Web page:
“Surprised?” The girl was peeking through the bangs of her hair.

“I thought you were sleeping,”

“I was until someone walked over me, stepped back, and proceeded to gawk at the ocean. But I get it, you’ve never seen anything like this have you.” She turned and sat with a slouch. Her hair was threatening to take over her face. She laughed upon noticing and flung the dark strands back. Her expression was relaxed, and her smile was gentle, bringing me in the more I stared.

“Don’t stress too much about it, this is how all first time riders feel when they get on. You got a name or what?” Her words lulled me back to reality.

“Muse,” I said.

“Muse?” She chuckled and shrugged her shoulder.

“I guess this train brings in all kinds of strange people. A strange place for strange people, right?” She laughed to herself, her head bobbing down towards the seat of the train, her hair throwing itself back into her face. With another retraction she smiled with her teeth.

“I’m April. The month of spring. Looks like we both got strange names, right?” She laughed, and this time, I couldn’t help but to laugh a little as well.

“Man you’re hairs really pretty in the sunlight you know that?” Like a switch, she became focused as her face lit up and as she held her hands out to reach for my hair. I never really tied my hair or bothered to manage it, and so it found its way to my sides. Just as April’s hand reached over, the train bumped and she was jostled forward. I managed to catch her in time before her face planted into the floor of the train.

“Whoops. Mind the bump,” April said as she laughed in my arms. She leaned back and into the seat. I looked over to the other carts. The other passengers hadn’t noticed us. The scenery outside had begun to bleed from the blue of the ocean to the gray of the city.

“This train will take you anywhere you want to go,” April began with an air of haughty drama, “To the ends of the Earth even.” She snickered and then turned her head to the side, staring at the other passengers.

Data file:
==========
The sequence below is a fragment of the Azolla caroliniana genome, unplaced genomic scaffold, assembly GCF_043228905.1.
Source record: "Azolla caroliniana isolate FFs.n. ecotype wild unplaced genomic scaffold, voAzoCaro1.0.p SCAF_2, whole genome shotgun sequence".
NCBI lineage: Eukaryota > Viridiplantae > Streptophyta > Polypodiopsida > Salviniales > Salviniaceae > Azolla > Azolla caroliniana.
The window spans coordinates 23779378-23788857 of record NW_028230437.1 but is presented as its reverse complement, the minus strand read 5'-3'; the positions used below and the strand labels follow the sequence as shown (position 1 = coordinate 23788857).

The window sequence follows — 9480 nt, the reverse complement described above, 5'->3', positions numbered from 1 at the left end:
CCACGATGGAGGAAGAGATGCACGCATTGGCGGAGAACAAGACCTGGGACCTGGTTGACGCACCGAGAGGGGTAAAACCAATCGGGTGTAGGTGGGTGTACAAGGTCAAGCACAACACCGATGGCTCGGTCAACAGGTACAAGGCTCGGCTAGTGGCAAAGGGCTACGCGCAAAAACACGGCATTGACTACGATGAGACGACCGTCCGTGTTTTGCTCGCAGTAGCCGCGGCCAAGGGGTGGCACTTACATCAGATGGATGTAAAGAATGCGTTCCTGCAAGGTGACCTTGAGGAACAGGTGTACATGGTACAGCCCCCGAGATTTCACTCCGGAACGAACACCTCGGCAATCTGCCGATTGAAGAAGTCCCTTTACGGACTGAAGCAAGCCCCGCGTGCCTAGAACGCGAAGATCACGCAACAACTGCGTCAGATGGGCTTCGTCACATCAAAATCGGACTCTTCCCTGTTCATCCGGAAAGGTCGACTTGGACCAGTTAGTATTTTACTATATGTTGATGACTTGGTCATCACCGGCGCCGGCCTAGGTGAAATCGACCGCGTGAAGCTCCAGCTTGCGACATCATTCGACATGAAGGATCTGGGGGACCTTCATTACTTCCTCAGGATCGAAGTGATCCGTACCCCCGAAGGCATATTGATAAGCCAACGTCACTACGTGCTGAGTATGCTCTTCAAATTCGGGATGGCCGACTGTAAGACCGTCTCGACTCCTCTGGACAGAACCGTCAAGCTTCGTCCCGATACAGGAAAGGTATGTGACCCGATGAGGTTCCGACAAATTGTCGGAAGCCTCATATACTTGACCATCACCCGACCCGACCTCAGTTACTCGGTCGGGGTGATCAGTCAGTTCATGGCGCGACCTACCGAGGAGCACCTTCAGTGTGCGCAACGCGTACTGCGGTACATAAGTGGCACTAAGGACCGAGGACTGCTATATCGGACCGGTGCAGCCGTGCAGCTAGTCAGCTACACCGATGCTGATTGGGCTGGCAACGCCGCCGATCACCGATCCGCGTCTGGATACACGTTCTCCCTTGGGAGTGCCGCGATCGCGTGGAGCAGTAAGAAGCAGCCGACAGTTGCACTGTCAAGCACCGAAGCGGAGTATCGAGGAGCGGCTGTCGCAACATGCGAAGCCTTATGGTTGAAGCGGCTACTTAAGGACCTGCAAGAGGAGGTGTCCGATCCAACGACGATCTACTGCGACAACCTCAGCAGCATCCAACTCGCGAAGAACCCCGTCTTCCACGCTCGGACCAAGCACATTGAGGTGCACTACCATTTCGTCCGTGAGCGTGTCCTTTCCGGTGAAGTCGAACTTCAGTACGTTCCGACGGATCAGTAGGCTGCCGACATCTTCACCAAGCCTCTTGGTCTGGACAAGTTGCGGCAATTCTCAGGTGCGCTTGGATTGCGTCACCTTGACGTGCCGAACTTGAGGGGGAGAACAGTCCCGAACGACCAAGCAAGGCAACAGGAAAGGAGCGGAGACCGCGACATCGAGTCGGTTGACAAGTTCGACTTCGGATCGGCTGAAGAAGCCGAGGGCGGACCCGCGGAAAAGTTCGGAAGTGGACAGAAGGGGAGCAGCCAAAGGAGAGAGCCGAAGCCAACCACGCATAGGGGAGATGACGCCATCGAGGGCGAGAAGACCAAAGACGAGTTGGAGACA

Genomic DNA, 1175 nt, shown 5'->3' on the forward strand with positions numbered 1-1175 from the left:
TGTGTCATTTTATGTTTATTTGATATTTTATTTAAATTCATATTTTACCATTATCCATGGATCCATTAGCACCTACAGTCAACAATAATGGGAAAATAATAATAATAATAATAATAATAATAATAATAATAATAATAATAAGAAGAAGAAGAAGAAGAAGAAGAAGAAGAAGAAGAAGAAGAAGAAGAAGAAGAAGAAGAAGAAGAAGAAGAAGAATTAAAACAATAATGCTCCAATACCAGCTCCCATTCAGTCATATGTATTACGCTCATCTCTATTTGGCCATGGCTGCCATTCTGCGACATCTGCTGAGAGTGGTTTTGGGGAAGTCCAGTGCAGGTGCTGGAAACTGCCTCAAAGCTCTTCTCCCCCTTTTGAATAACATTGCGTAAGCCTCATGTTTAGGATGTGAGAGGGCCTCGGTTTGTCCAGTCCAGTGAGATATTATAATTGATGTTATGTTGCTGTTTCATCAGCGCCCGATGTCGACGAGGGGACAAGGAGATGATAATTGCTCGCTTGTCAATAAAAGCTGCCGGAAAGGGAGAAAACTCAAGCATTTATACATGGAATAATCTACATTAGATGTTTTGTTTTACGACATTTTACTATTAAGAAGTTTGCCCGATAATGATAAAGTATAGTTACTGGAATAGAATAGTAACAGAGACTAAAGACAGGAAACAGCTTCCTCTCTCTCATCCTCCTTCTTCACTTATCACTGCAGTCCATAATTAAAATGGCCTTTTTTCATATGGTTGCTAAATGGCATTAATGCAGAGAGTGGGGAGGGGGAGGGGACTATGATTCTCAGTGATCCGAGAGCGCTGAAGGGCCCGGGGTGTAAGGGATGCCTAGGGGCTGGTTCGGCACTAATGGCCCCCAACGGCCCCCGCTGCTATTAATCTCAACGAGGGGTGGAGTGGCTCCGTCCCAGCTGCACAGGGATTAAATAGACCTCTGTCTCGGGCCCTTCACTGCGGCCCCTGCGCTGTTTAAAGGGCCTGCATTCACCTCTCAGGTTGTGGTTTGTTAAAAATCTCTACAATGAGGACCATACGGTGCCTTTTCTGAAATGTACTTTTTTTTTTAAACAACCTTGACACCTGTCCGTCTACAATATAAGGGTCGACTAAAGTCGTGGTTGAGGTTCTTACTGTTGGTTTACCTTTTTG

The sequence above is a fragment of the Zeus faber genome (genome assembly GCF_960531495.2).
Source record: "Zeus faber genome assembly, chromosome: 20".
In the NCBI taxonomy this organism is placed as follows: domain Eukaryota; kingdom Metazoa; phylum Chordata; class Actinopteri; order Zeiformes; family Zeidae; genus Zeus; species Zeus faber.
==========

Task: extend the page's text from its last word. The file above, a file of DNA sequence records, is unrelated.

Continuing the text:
“Take her for example,” April stuck out her hand slowly and pointed at a girl reading a book. Her glasses seemed to shimmer in the sunlight and as she flipped the page, her foot tapped.

“She’s heading to the library right now, but not just any library, the largest library in the entire country!” April brought her arms out for effect.

“And where might that be?” April lowered her hand, and propped her arms onto the seat beside her.

“Who knows. Maybe she’ll need to stay here for an hour, or maybe a day. But she’s got somewhere she needs to be and so this train will take her there.”

“Line 99, right? Never heard of it before until now.” April raised a hand.

“Yeah that’s how it goes. You found this line by accident, right?” She turned her head the other way, and let her hair pinch her body.

“That’s right.” I didn’t plan to go on the train. Nor did I have any plans to go anywhere. It just so happened that I was wandering and found my way at the terminal. I didn’t know why but my feet often dragged me to the strangest of places when I was lost in thought. Or perhaps I was swept by the movement of the world around me that I found my way to the train station.

“Everyone who finds this train, always gravitates towards the same thing.” April smiled to herself and turned her head towards the ceiling of the train.

“Care to guess what that is?”

“I don’t have a clue.” April shrugged.

“Everyone who’s on this train, gravitates towards,” she then placed one finger over her head like a gun, “Themselves.”

“What do you mean by that?” I asked. April chuckled.

“It means that neither you nor I are living in a world that’s not ours. In other words, we’re all selfish creatures just trying to live our own lives. We seek the things we want, and this train brings them to us, like a selfish delivery service.” She laughed. Her laugh filled the train and yet not a single person paid us heed. From the grey of the city, the scenery outside now bled back into a body of blue. I didn’t know when I stopped caring, but I slowly realized that the train hadn’t stopped once.